Matcha tea has now completely arrived in Europe. But in Japan, drinking tea is much more than that. Tea ceremonies are a fundamental part of Japanese culture. In addition to their course, aspects such as paintings, architecture, garden art and ceramics also play a role in the enjoyment of tea. A master of ceremonies is supposed to guide tea drinkers:inside to harmony and self-discovery. The Japanese tea ceremony is bound by fixed procedures and rules - these have remained almost unchanged for over a thousand years.
Preparations for a Japanese tea ceremony
There are separate tea houses for the ceremonies. These consist of simple pavilions surrounded by a garden, through which a stone path leads to the tea house. Usually there is a small pool filled with water in the garden.
A maximum of five tea drinkers are allowed to participate in the ceremony, which lasts several hours. During this time, the guests sit cross-legged or kneel. The tea drinking is led by a so-called tea master, whose task it is to lead the tea drinkers on the tea way (Chado) and to make them tea people (Chajin). The Chado is supposed to lead to self-discovery and harmony. People of tea radiate warmth, serenity and tranquility.
Course of the ceremony
The course of the Japanese tea ceremony is fixed. It has hardly changed in the last thousand years.
Before starting to prepare the tea, the guests of the tea ceremony walk along the garden path to the tea house. The path made of stone slabs represents the detachment from everyday life. Afterwards, the participants wash their mouths and hands in a basin of water prepared by the master of ceremonies - this represents purification from all evil and bad. The shoes are taken off and after the tea master has sounded a gong five times, the tea room may be entered. There, everyone sits down on the floor in a predetermined seating order. Sitting cross-legged or kneeling shows humility and respect. During the tea ceremony, all participants are considered equal.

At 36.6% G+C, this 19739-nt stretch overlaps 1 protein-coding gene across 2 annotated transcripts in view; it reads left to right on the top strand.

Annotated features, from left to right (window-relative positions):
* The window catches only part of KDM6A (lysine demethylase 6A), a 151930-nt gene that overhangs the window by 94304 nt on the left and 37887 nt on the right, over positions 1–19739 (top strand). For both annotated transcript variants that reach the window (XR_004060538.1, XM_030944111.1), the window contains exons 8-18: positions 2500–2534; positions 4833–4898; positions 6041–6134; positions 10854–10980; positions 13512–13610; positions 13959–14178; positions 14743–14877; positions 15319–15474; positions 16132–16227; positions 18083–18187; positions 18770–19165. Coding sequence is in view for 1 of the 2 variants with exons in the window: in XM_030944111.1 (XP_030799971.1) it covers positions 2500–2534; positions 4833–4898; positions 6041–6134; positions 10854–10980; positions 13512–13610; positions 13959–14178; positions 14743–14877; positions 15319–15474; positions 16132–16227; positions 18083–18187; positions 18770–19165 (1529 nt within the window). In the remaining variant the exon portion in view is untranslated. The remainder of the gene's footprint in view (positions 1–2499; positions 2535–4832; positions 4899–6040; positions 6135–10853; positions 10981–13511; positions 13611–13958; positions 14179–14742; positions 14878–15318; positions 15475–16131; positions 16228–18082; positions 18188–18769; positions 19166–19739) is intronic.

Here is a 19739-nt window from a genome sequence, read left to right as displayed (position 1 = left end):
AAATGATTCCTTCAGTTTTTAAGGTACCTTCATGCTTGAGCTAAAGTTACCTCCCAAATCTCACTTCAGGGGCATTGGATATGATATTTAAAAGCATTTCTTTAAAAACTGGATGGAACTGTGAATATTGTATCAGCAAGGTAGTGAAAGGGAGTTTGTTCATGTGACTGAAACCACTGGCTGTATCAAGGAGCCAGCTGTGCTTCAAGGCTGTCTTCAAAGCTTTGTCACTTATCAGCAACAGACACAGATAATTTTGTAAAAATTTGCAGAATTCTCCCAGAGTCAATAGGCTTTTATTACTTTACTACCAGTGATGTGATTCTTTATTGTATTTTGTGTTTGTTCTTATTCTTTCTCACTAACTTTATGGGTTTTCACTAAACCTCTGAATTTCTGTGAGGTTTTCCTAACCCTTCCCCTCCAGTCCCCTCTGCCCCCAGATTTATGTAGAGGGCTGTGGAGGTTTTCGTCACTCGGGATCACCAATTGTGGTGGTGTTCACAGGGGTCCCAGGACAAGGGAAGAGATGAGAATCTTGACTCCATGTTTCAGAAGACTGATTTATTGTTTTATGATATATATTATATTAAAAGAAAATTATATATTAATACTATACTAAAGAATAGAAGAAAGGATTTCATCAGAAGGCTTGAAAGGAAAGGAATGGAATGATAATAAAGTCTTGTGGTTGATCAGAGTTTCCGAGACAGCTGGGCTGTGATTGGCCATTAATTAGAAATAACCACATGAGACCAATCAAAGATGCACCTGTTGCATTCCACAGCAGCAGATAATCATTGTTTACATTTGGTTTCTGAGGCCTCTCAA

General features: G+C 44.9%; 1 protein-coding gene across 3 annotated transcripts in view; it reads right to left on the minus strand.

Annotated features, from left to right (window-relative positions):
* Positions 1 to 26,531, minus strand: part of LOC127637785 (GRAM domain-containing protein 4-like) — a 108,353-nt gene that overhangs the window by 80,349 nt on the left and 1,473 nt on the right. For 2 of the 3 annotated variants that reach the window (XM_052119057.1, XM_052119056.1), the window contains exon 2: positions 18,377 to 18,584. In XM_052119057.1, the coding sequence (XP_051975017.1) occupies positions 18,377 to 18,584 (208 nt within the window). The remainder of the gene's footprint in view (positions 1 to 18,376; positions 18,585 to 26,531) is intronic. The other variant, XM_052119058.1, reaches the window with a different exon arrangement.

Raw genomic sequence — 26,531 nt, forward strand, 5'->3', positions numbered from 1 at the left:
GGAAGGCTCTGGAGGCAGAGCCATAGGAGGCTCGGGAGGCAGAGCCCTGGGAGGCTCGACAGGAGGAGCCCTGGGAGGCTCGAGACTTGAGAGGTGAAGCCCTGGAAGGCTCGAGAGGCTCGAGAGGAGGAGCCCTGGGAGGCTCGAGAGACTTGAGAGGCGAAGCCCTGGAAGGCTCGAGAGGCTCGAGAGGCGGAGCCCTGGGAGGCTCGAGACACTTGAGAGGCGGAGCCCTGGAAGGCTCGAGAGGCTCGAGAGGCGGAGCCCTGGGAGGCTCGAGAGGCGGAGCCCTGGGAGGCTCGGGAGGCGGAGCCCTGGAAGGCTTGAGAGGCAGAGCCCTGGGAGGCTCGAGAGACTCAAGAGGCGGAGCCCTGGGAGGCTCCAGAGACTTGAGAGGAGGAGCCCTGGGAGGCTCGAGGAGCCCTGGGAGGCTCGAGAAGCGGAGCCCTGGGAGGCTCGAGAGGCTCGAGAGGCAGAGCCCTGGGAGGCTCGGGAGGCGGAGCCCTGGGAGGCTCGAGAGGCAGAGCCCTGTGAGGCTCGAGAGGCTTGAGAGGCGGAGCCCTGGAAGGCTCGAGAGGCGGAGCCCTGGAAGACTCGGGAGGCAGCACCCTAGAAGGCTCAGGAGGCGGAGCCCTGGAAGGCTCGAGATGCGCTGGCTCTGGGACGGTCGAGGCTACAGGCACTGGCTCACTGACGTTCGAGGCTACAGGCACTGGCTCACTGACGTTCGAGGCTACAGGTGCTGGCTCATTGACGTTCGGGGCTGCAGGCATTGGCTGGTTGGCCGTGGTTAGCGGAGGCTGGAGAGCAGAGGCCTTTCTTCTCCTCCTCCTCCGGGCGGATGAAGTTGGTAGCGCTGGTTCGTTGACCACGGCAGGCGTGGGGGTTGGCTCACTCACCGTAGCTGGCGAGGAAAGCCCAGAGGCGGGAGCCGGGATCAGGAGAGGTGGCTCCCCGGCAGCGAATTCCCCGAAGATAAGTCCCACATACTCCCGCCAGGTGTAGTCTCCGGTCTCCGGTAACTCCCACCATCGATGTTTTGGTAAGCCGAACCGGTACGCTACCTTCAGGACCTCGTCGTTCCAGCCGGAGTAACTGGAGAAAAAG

The preparation of the tea
With a silk cloth all utensils for the preparation are symbolically cleaned. Only then does the tea master begin the precisely planned procedure: In most Japanese tea ceremonies, matcha tea is prepared, which is said to have a positive effect on body and mind. Water is boiled over a fireplace and the matcha powder is stirred with the help of a small bamboo whisk.
Enjoying the tea
Drinking the tea is also regulated. As soon as the matcha is ready, the bowl is handed to the first tea drinker, often a guest of honor. The guest takes the first sip, which is accompanied by an audible slurp and many compliments about the tea. Afterwards, the tea bowl is cleaned with a cloth and passed around - from guest to guest. Meanwhile, there is witty chatter.
Four principles of the Japanese tea ceremony
The aim of the tea ceremonies and their rules is to influence the behavior and thinking of the participants - even outside the tea house. They should also become so-called tea people in everyday life. Tea people treat their fellow human beings with mindfulness and respect and take themselves back.
In addition to the regulations and goals, there are four principles of the tea ceremony:
The relationship of the participants among themselves, as well as in relation to nature and everything around them, should be harmonious.
Hosts and guests should treat each other with respect and appreciation.
The tea ceremony itself should provide a spiritual, inner purity.
The principle of silence stands for the experience of inner calmness and tranquility during the ceremony.
How can you integrate your tea ceremony into everyday life?
You don't need a tea master, a garden or a pavilion to integrate the Japanese tea ceremony into your everyday life. Even in the form of small tea breaks in which you allow yourself time and rest, you can reduce stress and recharge your batteries. Take half an hour a day for your tea. Take your time making it, choose a place to drink where you feel comfortable and maybe you have a favorite cup? In the hectic everyday life small breaks can help you to sort out your head and to take a deep breath. Maybe in a state of rest you will come up with one or the other idea or solution that would otherwise have been lost? For your little ceremony - try our powdered green teas Bio Matcha Mizu or Bio Matcha Yujin. If you prefer tea leaves for infusion, you can also bring Japanese flair into your cup with organic Sencha tea.